/ Primo Piano / Red Cross: Nearly 15 Million Yemenis Suffering No Access to Basic Healthcare

Red Cross: Nearly 15 Million Yemenis Suffering No Access to Basic Healthcare

Redazione on 29 novembre 2018 - 13:47 in Primo Piano, Rassegna Esteri

Fars News Agency – The Communication Coordinator for the International Committee of the Red Cross (ICRC) in Yemen Mirella Hodeib said that only 45% of health facilities are functioning in Yemen, while around 14.8 million Yemenis lack access to basic healthcare.

Red-Cross-YemenMs. Hodeib, in an exclusive interview with FNA, said that according to UNOHCHR, 16,200 Yemeni civilians have been killed since the start of the Saudi aggression against Yemen in March 2015. The Communication Coordinator for the International Committee of the Red Cross (ICRC) in Yemen also said the International Humanitarian Law (IHL) has been repetitively violated in Yemen in the past couple of years, and she called for consideration of the situation of the population.

A former journalist, Mirella Hodeib has been serving as the Director of Communications for the ICRC in Yemen since February 2018.

FNA has conducted an interview with Mirella Hodeib about the deteriorating humanitarian situation in Yemen which is the direct result of the Saudi-led war on its Southern neighbor, and is getting worsened by the Saudi-Emirati food blockade against the war-torn country.

Q: How many Yemeni civilians have been killed in the war?

A: UN agencies have more oversight when it comes to casualties. According to UNOHCHR, for example, the Yemen conflict left 16,200 civilian casualties since March 2015.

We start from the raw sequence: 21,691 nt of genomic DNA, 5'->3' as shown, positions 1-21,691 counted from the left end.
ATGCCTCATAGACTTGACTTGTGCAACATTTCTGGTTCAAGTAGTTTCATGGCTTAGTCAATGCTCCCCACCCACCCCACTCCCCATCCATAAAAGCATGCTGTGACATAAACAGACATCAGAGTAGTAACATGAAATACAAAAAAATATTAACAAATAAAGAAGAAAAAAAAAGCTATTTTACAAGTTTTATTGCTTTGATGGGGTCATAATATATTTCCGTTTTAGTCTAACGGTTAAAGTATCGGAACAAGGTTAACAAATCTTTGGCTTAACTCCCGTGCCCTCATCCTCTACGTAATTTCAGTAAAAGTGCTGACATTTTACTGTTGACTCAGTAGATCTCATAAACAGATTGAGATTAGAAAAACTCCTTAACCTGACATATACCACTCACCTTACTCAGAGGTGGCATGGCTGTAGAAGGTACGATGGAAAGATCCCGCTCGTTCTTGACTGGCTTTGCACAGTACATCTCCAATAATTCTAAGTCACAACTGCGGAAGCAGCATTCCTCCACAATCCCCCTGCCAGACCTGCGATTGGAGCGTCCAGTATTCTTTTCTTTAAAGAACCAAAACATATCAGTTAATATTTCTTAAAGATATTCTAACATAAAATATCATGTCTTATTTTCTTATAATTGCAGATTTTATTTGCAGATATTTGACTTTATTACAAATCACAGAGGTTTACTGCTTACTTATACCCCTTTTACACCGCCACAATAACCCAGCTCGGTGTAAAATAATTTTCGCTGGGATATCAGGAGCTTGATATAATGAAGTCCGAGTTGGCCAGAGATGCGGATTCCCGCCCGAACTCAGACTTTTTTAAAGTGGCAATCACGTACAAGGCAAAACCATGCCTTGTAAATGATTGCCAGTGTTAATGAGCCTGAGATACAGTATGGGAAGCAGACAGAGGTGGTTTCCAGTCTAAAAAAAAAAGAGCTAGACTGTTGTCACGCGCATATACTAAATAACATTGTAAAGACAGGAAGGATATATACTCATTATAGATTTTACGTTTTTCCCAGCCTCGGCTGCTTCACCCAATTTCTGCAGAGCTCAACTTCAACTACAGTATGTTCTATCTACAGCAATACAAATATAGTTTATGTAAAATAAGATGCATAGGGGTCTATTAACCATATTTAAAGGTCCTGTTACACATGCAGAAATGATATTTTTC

Q: How many times the Saudi-led coalition has attacked hospitals and medical centers in Yemen? Please elaborate on damages and tolls.

A: Over the past years, violations of International Humanitarian Law (IHL) have been happening across the board in Yemen. All parties to this conflict, and States supporting them, need to more effectively consider the situation of the population during the planning and execution of military action in order to better respect and protect civilians. All parties must guarantee that all measures are taken to protect civilians and civilian infrastructure. That’s why the International Committee of the Red Cross has called on all parties to the conflict to ensure the safety of the civilian population and civilian objects, including medical facilities and medical staff. Under IHL, the civilian population, medical personnel, ambulances, medical facilities schools, prisons but also water and electricity plants must be respected and protected in all circumstances, and the work of medical personnel must be facilitated.

Q: How many wounded people or patients need help and why they cannot leave Yemen for treatment?

A: Difficulty of movement in and out of the country but also within the country has had a direct impact on access to healthcare to the population. The impact of the conflict on medical facilities and essential infrastructure is worsening the humanitarian consequences for Yemenis. Only 45% of health facilities are functioning and 14.8 million people lack access to basic healthcare. Reports of cases of all kinds of preventable diseases re-emerging including cholera, meningitis, measles and diphtheria are yet another reminder of the incapacity of Yemen’s health system to cope with ever increasing needs.